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Sensei is the foremost and most widely used term for a teacher. Sensei is a Japanese word that basically means "person born before another.” In general usage, it means "teacher," or one who knows and the word is used as a title to refer to or address teachers, professors, professionals such as lawyers, CPA and doctors, politicians, clergymen, and other figures of authority. The word is also used to show respect to someone who has achieved a certain level of mastery in an art form or some other skill: accomplished puppeteers, novelists, musicians, and artists for example are addressed in this way. The two characters that make up the term can be directly translated as "born before" and implies one who teaches based on wisdom from age and experience. The Japanese expression of sensei shares the same characters as the Chinese word; it can also be attached to a man's name to mean "gentleman" or, more commonly, "mister". Prior to the development of the modern vernacular it is used to address teachers of both genders; this has fallen out of usage in Standard Chinese, though it is retained in some southern Chinese dialects such as Cantonese, Hokkien and Hakka where it still has the meaning "teacher" or "doctor". Renshi is an official title in Japanese society, which originated in the samurai warrior class, and means a 'Polished Master' of a particular martial art. Ever since the Meiji restoration in 1868, the title was issued and recorded by the Dai Nippon Buto-Ku-Kai in Kyoto, which became the National Governing Body and 'records office' for all of the traditional martial arts in Japan since 1895. According to the wording on the Diploma, it is awarded by the 'Society of Fellows' (the 'Shogo' in Japanese) 'in recognition of attainment of a high level of proficiency in the development of karate spirit and technical skill in the practice of karate-do'. It should also be noted that ‘Renshi’ is one of three recognized titles issued by the Shogo; the other two being ‘Kyoshi’ and ‘Hanshi’ respectively. Kyōshi refers to an advanced teacher. Usually this is awarded at 7th dan. It is thought to mean Teacher. Note: while the common belief is that a person holding a Sensei title or higher can open a dojo, in Okinawa it is common to not allow anyone to open their own dojo until they reach Kyoshi and 7th dan. Thus many times Kyoshi is called a teachers rank. Hanshi refers to a senior expert considered a "teacher of teachers". This title is used by many different arts for the top few instructors of that style, and is sometimes translated "Grand Master". Shihan Title of "Master" is a Japanese Honorific Title, Expert License Certification used in Japanese martial rts for Master Level Instructors. The award of the xpert License Certification is if designated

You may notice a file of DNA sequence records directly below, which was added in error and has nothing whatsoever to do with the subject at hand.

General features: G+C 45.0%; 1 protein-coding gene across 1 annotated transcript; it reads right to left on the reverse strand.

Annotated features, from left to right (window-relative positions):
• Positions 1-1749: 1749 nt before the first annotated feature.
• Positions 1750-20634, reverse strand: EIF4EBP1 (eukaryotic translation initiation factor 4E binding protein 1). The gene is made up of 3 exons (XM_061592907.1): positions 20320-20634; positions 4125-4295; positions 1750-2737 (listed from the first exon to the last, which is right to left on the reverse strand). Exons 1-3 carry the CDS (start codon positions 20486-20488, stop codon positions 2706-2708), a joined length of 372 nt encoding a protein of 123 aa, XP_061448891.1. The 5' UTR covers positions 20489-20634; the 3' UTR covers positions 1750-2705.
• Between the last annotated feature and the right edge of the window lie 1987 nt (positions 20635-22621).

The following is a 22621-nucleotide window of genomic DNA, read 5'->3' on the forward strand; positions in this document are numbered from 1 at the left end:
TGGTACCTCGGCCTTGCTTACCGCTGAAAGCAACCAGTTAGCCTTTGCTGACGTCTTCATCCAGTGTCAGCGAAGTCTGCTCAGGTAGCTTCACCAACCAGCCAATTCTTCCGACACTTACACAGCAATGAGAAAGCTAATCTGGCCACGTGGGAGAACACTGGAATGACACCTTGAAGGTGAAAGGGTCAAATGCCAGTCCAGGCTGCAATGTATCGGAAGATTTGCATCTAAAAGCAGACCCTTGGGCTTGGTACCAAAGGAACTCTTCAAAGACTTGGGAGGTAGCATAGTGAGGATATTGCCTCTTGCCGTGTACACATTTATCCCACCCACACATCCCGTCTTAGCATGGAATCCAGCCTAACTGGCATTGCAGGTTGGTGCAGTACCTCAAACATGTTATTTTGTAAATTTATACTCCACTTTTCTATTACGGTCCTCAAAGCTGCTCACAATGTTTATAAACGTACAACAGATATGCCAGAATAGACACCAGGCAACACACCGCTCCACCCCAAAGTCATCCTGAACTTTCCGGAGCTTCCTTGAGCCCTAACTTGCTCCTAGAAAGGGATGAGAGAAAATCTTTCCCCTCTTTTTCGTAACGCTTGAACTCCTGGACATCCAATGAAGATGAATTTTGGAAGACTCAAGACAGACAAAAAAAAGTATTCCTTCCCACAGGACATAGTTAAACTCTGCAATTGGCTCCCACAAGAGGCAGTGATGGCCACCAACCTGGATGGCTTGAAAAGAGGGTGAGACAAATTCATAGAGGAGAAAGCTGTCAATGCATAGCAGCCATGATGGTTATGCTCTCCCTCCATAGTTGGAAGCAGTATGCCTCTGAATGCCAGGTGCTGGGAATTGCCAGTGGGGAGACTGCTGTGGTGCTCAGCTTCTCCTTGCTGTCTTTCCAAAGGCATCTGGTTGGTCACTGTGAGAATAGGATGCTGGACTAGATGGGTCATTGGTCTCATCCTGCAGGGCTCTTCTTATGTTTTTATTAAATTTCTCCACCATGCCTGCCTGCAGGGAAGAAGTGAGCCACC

by the qualification by virtue of endorsement by either the Association of Chief Instructors or the Administration Head of an Association. SHOU-GOU is the master’s title-system set up by the Dai-Nippon Butoku-kai (greater Japan Budo Encouragement Federation established in 1895 in Kyoto). It consists of three ranks, Renshi, Kyoshi and Hanshi. The sho-go awarded consist of the three similar ranks and are much therefore classical ranks/titles similar to Samurai titles given under the auspices of Japan's Imperial Family during feudal times. The award of sho-go is based on each individual’s knowledge, teaching ability and the outstanding development of character through the study of the karate. Therefore it is important to realize that in the modern approach to karate, these titles/ranks are more difficult to achieve than the conventional Dan grades and are NOT automatically assigned with rank or seniority. The main theory of the title Shihan is the foundation of the word Shi meaning father and Han meaning of others. Together the titles represent the meaning Teacher of other teachers, or father of fathers. This title is normally separated from other titles; for example: Any person one with the title Shihan would not have any other title of Renshi or Kyoshi. It is of separate lineage as other titles. Such titles as Kyoshi or Hanshi are awarded were as Shihan can be used by anyone that is the teacher of other black belt teachers. In other terms it signifies one as a grandfather figure of an art form or school; One that has children that have children. Sōke is a Japanese term that means "the head family. In the realm of Japanese traditional arts, it is used synonymously with the term iemoto. Thus, it is often used to indicate "headmaster" (or sometimes translated as "head of the family" or even "grand master".) The English translation of sōke as "grand master" is not a literal translation but it does see use by some Japanese sources. It can mean one who is the leader of any school or the master of a style, but it is most commonly used as a highest level Japanese title, referring to the singular leader of a school or style of martial art. The term, however, is not limited to the genre of martial arts. Sōke is sometimes mistakenly believed to mean "founder of a style" because many modern sōke are the first generation headmasters of their art (shodai sōke), and are thus both sōke and founder. However, the successors to the shodai sōke are also sōke themselves. Sōke is generally considered the ultimate authority within their art, and has final discretion and authority regarding promotions, curriculum, doctrine, and disciplinary actions. A sōke has the authority to issue a menkyo kaiden certificate indicating that someone has mastered all aspects of his style. The widespread use of the term "sōke" is controversial in

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